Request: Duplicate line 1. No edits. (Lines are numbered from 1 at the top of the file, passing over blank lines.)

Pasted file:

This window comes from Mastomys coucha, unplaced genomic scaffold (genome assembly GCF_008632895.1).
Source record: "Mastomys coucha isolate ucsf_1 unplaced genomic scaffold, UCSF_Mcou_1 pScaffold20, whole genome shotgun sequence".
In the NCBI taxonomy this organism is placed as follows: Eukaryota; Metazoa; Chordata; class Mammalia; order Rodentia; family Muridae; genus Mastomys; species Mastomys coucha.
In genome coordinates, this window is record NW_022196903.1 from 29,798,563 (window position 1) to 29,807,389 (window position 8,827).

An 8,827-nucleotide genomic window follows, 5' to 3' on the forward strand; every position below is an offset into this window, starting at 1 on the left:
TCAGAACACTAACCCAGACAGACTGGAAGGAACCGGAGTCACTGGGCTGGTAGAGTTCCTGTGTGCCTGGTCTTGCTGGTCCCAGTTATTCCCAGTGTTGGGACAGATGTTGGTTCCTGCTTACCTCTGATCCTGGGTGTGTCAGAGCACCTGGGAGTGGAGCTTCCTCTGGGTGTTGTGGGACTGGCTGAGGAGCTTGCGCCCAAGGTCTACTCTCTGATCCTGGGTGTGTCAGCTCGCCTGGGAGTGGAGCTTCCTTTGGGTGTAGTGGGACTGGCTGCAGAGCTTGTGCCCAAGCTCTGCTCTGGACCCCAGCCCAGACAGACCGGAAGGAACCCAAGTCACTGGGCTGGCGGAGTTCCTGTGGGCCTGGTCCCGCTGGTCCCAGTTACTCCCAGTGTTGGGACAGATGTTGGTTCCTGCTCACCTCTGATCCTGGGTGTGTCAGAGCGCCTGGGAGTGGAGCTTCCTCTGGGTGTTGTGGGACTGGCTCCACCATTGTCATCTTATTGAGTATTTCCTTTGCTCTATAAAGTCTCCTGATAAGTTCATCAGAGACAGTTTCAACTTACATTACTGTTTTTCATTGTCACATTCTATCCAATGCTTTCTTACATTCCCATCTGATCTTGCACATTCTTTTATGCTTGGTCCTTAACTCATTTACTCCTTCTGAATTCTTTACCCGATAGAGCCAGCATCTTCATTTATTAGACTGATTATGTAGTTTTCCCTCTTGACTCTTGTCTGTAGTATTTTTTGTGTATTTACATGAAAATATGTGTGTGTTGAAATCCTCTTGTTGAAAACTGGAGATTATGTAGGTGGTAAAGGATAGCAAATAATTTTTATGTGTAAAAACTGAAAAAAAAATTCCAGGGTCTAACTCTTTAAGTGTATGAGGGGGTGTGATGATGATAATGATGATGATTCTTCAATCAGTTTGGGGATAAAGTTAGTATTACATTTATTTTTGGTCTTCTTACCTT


This window comes from Mastomys coucha, unplaced genomic scaffold (genome assembly GCF_008632895.1).